"If I were asked to name the most needed of all reforms in the spirit of education I should say: 'Cease conceiving of education as mere preparation for later life, and make of it the full meaning of the present life.'"

– John Dewey


My Number One Son's Journey Begins in the Post 2008 World

Once upon a time, in the pre globalized world, one prepared for the future in very predictable ways. This math, that science, this job skill, that business, but never in a way what we today might call cross border thinking. Today, for example, as the powers that be dream of containment, of holding on to a debt diseased system, while the world's deficit spending continues to grow along with ever broader malinvestment of what's left of good capital; a truly sophisticated money manager or investor cannot perform well without the ability to think in a borderless way. The entire status of individual freedom, freedom of movement, freedom of privacy, freedom from over burdensome taxes and the obligations to mountains of sovereign debt, freedom in the movement of wealth, really all freedoms, are no longer static; they are in flux. No one can simply assume our allotment of these freedoms shall remain as they once were; one cannot prepare one's children for a status quo which no longer exists. Even more so in the case of the average person, which is really everyone from the bottom to whoever it is that may for now be at the top.

When I met two of my Chinese pen pals, Fang (Wind) and Huo (Fire), both were in their final marathon leading to Gaokao, the nationwide test for admission to Chinese universities. The score is, for most students, the most important determination by which they will be accepted at a top university, or to no university at all. Like the children of my friends in Japan, pre university students cram facts, figures and equations, depending upon their target fields of interest, six and sometimes seven days each week, early mornings before the high school day
begins, and late in the evening well after the school day has ended. Steven (Fang), and Jackie (Huo), were given their western style names by their group teacher when they began their English studies. I met them, and other students wanting to practice their English skills on several chat web sites, such as QQ Messenger (Chinese), Omegle (American) and others.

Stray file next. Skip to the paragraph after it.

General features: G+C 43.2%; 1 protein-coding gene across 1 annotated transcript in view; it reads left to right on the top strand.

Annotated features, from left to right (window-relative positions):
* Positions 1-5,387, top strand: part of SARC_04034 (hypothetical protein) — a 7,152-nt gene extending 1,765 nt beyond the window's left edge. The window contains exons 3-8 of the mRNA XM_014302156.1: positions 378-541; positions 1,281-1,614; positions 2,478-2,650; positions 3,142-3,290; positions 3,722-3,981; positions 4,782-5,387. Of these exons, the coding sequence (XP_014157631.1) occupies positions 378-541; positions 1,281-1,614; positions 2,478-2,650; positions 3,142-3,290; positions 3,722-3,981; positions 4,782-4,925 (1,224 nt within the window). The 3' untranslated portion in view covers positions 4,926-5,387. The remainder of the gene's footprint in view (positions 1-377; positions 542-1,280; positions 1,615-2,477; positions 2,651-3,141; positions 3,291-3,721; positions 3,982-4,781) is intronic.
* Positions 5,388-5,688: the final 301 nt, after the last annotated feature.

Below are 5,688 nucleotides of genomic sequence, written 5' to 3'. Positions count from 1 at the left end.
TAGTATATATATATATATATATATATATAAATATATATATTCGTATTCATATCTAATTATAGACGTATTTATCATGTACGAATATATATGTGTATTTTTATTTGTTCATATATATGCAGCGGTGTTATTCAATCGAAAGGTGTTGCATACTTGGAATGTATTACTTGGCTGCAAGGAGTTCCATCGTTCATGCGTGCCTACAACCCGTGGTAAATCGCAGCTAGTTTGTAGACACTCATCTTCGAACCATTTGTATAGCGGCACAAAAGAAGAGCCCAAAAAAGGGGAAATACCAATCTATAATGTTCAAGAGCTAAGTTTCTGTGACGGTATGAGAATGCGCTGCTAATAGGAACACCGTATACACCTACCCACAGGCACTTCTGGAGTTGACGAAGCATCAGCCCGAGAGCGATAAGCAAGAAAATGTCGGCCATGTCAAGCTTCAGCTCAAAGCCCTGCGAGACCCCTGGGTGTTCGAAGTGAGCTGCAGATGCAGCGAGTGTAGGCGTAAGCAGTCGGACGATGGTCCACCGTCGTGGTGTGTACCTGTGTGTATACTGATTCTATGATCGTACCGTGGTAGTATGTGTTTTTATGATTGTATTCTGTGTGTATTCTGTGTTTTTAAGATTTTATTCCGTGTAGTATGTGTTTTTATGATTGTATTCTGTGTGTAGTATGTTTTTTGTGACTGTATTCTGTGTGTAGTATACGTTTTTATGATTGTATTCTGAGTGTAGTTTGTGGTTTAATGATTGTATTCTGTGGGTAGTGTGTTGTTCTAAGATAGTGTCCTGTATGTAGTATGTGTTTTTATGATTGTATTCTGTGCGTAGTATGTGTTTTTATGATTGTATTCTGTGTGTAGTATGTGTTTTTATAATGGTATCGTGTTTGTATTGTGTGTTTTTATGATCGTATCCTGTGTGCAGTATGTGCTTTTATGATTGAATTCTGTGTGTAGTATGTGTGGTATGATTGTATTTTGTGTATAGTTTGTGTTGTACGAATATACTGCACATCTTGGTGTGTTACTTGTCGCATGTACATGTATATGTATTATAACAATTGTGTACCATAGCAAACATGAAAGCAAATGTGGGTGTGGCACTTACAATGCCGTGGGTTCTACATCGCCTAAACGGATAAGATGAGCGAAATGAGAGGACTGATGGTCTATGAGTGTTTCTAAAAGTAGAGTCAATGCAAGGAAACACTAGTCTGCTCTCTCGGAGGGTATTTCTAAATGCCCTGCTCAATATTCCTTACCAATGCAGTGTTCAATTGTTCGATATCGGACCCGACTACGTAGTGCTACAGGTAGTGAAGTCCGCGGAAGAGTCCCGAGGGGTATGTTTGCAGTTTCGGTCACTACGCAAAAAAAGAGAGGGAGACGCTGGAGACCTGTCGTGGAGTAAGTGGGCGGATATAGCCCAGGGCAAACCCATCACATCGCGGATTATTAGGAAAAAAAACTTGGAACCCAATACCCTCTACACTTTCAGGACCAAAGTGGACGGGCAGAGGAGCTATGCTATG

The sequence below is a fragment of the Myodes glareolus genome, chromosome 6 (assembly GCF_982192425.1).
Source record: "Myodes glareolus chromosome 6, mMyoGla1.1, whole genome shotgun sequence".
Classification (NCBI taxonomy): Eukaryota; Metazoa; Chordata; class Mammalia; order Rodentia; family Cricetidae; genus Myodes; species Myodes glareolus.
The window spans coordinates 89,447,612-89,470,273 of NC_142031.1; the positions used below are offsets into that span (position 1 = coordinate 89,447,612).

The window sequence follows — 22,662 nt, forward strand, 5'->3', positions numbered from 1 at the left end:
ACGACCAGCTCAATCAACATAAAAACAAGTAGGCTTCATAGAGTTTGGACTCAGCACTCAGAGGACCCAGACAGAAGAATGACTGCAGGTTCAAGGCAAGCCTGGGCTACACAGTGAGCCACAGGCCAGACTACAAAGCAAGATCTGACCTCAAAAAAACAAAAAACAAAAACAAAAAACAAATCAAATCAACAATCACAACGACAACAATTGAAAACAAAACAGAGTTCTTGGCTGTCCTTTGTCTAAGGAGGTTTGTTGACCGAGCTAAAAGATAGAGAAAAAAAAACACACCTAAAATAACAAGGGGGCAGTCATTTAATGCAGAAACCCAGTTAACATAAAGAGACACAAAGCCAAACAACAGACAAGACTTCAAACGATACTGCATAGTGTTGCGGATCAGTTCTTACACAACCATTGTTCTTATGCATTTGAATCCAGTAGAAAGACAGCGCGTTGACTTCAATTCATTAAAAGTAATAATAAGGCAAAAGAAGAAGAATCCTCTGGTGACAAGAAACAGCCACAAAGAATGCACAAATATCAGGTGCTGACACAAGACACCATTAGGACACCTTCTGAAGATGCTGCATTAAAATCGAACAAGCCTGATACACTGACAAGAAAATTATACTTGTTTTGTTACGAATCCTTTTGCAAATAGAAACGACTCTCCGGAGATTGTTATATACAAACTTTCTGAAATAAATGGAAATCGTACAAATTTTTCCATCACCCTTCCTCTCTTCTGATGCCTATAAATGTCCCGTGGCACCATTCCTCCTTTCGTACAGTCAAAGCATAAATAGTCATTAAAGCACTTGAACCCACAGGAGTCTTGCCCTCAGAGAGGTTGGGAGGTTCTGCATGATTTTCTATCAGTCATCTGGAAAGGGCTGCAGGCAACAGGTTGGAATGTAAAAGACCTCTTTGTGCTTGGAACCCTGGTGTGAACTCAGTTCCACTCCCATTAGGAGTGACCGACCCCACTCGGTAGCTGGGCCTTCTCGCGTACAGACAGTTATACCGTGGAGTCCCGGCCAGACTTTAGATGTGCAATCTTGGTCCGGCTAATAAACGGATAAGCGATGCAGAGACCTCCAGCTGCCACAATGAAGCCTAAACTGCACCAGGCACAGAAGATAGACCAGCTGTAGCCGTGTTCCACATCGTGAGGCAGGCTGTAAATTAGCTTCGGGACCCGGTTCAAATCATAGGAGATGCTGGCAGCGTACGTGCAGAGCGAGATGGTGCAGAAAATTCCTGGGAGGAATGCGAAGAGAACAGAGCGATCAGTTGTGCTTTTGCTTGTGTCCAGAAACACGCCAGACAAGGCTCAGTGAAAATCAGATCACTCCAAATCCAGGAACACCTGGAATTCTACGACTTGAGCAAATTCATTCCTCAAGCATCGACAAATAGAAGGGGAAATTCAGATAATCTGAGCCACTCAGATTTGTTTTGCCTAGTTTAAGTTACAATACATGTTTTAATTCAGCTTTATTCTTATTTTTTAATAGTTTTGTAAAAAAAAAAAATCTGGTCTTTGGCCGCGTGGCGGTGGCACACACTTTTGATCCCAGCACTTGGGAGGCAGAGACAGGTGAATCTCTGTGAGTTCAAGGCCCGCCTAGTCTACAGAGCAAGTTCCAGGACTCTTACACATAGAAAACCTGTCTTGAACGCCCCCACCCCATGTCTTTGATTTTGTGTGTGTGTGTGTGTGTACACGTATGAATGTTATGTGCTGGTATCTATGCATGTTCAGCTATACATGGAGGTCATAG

Read the rest of this entry »




On Being and Nothingness …

To protect one's online  privacy, the Government of the United States advises the following:

If you believe you might have revealed sensitive information about your organization, report it to the appropriate people within the organization, including network administrators. They can be alert for any suspicious or unusual activity.

If you believe your financial accounts may be compromised, contact your financial institution immediately and close any accounts that may have been compromised. Watch for any unexplainable charges to your account.

Report your situation to local police, and file a report with the Federal Trade Commission.


They further advise, among other things:

Minimize Access to Your Information

Lock or log-off your computer when you are away from it.

To be really secure, disconnect your computer from the Internet when you aren't using it.

Evaluate your security settings.

Look for a privacy policy statement or seal that indicates the site abides by privacy standards.

Look for signals that you are using a secure web page.

and a reminder:

The Children's Online Privacy Protection Act requires commercial websites to obtain parental consent before collecting, using, or disclosing personal information from children under 13. For more information, contact the FTC about Children's Privacy.



Well, I've taken their advice, finally to heart, only to learn officially, the governments of the world are, in respect to the above, the absolutely most capable and active invaders of one's privacy in the known universe, in particular the security organs of the United Stazi of America (coined by an artist in Berlin, of all places, so I'm told).   If I had a nickel for every sentence I could write for every item of information each person has given to the great data banks of the world, surely I would make the top rung of the Forbe's list, and put you to sleep.   


Read the rest of this entry »




Who's the Stranger that knows you so well?